Song of Choice: Tombstone Blues

-Bosco

 

1001 Albums: Bringing It All Back Home

#50

Album_50_Original

Artist: Bob Dylan

Album: Bringing It All Back Home

Year: 1965

Length: 47:14

Genre: Folk Rock

 

“Oh, get born, keep warm
Short pants, romance
Learn to dance, get dressed, get blessed
Try to be a success
Please her, please him, buy gifts
Don’t steal, don’t lift
Twenty years of schoolin’
And they put you on the day shift
Look out kid
They keep it all hid”

 

Big changes are happening in my life. I’ve recently made some big decisions that will change everything as I know it. It was a long time coming, but it’s something I knew I had to do and am happy I decided to do. You see, for awhile I feel I’ve been stuck in some sort of rut. Things just haven’t been going well in general and I feel it’s for a variety of reasons. I just felt stuck. Stuck where I am, stuck in progress and stuck in motion. I feel difficulty moving forward where I’m at these days and it gets tougher and tougher as I feel I’m digging myself into a deeper hole I can’t get out of. I’ve been in Montreal all my life and have lived with my parents this whole time, so I kind of got stuck in this routine and never really noticed that transition from child to adult. And now that I’m really starting to feel it I realise how stuck I really am and the only way to move forward is by making big changes in my life. So here it is: I’ve left my job and am moving to Toronto.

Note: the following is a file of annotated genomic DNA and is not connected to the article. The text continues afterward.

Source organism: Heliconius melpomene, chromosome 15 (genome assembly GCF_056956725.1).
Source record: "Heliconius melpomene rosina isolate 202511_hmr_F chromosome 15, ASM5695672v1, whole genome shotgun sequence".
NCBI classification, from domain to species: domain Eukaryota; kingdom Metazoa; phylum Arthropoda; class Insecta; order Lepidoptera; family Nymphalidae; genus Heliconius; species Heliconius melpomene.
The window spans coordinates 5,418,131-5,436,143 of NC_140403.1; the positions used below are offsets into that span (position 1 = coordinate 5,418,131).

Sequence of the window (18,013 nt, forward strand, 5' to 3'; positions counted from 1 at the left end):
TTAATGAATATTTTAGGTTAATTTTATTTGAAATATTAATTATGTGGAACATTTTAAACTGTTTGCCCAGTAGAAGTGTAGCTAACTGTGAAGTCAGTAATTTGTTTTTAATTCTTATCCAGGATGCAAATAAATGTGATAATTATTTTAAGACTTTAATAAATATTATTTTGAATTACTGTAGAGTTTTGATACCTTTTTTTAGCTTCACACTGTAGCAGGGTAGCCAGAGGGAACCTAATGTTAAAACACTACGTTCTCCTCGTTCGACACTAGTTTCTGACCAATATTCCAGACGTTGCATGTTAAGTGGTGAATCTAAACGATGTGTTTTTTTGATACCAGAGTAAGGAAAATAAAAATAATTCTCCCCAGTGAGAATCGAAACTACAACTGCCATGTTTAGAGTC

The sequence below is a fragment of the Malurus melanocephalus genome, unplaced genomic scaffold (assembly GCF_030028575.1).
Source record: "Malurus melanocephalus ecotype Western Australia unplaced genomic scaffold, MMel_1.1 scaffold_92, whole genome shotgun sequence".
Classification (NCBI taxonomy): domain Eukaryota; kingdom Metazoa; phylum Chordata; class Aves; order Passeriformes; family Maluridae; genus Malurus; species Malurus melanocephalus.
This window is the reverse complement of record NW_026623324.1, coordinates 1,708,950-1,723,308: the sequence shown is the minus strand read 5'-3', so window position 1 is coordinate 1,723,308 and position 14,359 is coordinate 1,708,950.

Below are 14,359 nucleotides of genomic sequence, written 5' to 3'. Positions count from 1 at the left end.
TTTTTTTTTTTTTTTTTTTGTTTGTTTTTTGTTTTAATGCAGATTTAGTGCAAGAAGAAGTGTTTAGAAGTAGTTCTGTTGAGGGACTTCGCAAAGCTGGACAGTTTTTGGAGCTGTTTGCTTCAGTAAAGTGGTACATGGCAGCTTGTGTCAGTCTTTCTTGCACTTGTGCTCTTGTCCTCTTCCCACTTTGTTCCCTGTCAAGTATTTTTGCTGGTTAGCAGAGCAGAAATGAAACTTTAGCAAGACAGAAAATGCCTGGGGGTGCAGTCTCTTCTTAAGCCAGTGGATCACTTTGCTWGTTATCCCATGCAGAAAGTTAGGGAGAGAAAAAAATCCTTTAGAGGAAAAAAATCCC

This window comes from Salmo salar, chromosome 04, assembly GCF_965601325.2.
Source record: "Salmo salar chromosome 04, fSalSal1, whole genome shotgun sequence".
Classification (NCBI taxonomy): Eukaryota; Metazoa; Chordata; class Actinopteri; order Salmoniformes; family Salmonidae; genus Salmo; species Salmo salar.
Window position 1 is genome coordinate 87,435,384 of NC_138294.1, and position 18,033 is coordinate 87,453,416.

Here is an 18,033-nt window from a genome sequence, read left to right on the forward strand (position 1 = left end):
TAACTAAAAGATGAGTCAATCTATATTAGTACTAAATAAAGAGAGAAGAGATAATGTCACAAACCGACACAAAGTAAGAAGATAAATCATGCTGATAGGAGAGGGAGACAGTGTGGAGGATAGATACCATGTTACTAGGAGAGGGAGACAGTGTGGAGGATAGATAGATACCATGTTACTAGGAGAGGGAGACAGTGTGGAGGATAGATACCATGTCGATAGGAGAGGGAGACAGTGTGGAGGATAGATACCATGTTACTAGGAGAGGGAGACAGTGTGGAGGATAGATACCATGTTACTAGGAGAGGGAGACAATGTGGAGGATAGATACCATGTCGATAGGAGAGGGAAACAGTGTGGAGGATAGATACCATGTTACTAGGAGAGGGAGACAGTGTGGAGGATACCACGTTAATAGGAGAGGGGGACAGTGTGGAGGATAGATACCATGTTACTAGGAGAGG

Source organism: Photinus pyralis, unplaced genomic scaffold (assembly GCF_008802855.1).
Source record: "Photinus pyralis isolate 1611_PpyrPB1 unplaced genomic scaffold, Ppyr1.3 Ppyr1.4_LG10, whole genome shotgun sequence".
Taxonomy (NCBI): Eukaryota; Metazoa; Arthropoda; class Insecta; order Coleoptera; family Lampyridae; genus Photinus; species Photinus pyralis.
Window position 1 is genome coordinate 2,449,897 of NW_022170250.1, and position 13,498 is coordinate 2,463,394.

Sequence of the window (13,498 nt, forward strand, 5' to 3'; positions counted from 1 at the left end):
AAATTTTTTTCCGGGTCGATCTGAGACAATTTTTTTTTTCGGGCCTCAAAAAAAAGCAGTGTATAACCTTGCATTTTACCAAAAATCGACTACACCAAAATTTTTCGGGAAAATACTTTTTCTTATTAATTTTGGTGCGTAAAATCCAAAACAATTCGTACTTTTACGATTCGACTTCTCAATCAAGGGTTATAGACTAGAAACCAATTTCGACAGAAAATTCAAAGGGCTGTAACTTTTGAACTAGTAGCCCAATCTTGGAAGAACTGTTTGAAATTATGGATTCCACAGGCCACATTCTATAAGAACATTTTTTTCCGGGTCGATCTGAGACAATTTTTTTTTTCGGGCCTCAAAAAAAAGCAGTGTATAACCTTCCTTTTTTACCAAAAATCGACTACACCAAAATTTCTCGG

Big change I know. I’m not just moving out, I’m moving to a completely different city. Quitting of the job was more a result of that choice and not the other way around, but was something I still felt I had to do. It was time to stop being unhappy and start pursing the things I really wanted out of life. No more time wasting, It’s time for me to go and grab life by the balls and tug as hard as possible (that’s how the expression works right?). I love Montreal, I love it with all my heart and it will always be my home, but things have become to toxic for me here. It’s time to move on with a fresh start, a clean state, a new me (but still keeping the good stuff of the old me) with a new attitude. That’s what I have to do.